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High Dive has launched a GoFundMe page and a Summer 2020 season pass starting at $59 in an effort to offset the strain placed on the venue by the COVID-19 pandemic.

The COVID-19 outbreak has left Gainesville music venues with empty stages. 

The novel coronavirus pandemic has caused a halt in independent local music scenes, leaving entertainers and musicians uncertain about the future. Navigating this unpredictable time alongside the artists, however, are the music venues that provide the lights, stage and community that allow performers to perform and musicians to be heard. 

Due to health concerns, a Florida-wide executive order to close all food and beverage establishments and artists halting their tours or cancelling gigs, local venues are facing unprecedented times and are looking to the community for help.

Pat Lavery, High Dive’s facility and events manager, said with unavoidable expenses and no income, said the only way he can see High Dive surviving is through community support. 

“If High Dive is important to people and they want to see a dedicated, thriving music venue in town, bringing in bigger tours and also giving local bands and comedians and all sorts of other different performers a platform… then we're really going to need that support from the community to keep going,” he said.

From showcasing national acts, local artists and everything in between, High Dive has acted as one of Gainesville’s strongest links to the entertainment world for years. Lavery said the venue had a lot planned for the spring and hopes to continue producing shows once open again. 

“Once we get reopened, it's going to take a lot of quick action from the community – from the artist community – for us to get new events on board,” he said.

In the meantime, Lavery said, the venue has launched several fundraising avenues, including a GoFundMe page and a season pass. The season pass starts at $59 and is a one-time payment that gives access to all Summer 2020 shows at High Dive. 

Teaming up with Five Star Pizza, High Dive is also offering a pizza and alcohol delivery service within a five-mile radius of downtown. All proceeds from fundraising efforts go towards the reopening of High Dive and supporting staff. 

“I can't stress enough how dire the situation is for venues like us,” Lavery said.  “Really the only way we get money is that people are in the building and that’s impossible right now. It’s very difficult.”

The Wooly, a local music venue and event hall, is focusing on encouraging community support while their events calendar has been wiped clean, said Bailey Bruce, events director. She said the downtown Gainesville venue’s peak season is March through May, with weddings, parties, concerts and dance nights.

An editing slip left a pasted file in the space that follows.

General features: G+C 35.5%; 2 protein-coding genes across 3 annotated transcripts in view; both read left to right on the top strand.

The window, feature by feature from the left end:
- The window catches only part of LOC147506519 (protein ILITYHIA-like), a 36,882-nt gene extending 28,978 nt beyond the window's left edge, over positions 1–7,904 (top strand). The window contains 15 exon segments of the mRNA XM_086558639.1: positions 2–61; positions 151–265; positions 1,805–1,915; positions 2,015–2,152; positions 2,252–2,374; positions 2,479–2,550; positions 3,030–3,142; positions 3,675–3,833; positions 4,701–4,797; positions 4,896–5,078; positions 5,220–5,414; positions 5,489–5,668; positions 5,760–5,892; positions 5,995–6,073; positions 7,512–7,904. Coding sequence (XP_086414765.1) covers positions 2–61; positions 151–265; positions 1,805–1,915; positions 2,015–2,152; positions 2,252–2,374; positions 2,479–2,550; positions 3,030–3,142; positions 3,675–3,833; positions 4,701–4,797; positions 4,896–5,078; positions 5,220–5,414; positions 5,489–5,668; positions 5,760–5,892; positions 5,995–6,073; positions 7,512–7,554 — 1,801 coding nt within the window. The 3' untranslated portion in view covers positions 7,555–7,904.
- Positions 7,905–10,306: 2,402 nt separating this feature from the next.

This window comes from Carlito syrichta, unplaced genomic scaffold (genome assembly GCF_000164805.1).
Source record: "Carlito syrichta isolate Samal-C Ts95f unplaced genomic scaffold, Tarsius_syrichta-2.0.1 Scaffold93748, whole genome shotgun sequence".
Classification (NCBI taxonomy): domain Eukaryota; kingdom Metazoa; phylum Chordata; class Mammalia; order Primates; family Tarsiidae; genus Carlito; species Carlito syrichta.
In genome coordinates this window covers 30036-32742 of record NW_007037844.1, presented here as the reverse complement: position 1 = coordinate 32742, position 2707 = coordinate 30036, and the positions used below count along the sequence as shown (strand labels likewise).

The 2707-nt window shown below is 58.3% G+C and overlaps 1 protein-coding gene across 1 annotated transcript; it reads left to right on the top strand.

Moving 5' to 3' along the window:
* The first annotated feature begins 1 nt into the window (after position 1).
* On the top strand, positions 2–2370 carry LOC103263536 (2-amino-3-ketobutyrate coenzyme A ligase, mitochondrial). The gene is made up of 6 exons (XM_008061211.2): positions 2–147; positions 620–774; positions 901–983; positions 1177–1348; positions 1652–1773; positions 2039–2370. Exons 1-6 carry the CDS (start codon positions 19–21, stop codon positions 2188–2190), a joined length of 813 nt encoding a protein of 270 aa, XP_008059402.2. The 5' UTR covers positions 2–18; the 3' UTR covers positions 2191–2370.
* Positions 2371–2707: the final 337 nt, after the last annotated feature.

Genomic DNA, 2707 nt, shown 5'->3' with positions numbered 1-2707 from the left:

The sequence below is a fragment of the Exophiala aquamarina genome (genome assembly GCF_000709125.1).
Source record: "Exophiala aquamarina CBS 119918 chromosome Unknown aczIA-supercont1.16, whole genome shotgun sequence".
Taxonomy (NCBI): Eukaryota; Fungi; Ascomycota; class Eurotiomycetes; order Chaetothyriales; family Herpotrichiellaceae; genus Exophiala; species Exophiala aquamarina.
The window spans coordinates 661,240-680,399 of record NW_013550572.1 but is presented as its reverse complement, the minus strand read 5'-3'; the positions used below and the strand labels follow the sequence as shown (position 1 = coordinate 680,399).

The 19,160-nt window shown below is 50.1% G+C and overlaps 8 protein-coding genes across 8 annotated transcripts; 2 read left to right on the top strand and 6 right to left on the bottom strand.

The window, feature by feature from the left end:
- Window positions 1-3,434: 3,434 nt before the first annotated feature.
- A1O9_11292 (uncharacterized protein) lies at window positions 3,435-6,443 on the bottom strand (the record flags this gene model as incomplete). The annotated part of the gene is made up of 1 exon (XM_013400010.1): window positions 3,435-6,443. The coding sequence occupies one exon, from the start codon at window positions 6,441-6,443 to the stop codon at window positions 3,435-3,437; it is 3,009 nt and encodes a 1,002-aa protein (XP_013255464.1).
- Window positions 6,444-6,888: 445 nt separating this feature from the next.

It’s heartbreaking,” Bruce wrote in an email. “We love our jobs and it's very disheartening how quickly our day-to-day has changed right now.” 

Bruce said the venue is asking for online support. She invites the community to like the venue Facebook page, leave an online review, interact with their social media accounts and continue to book events for future dates.

“My most pressing hope is that inquiries start coming in again,” Bruce said. “This time of year I am normally answering inquiries for eight hours a day. However, we are still here and looking to the future and know this pandemic will not last forever.”

Heartwood Soundstage, Gainesville’s fusion between a live music venue and a video and streaming production studio, is not only trying to support itself, but musicians as well, said Dave Melosh, one of the owners. 

The venue hosted a virtual live music event March 20, where over $900 was raised, 100 percent of which, Melosh said, went to the artists. 

“I think it's really important that we're supporting the artists that support us,” he said. 

While the venue was live streaming shows before its closure, it’s now exclusively streaming events that haven’t been cancelled or rescheduled for a pay-what-you-want rate, Melosh said.

The venue’s streaming abilities have led to their partnership with UF Shands Health Arts in Medicine to produce videos of artists who typically would be performing for patients and can no longer do so. 

“This is a very challenging time for most people,” Melosh said. “But also a time that people are able to reflect on what's important to them, and also how important music and art is to everyone's day-to-day life. Sometimes that's taken for granted.”

Contact Chloe Greenberg at [email protected]. Follow her on Twitter @_chloegreenberg.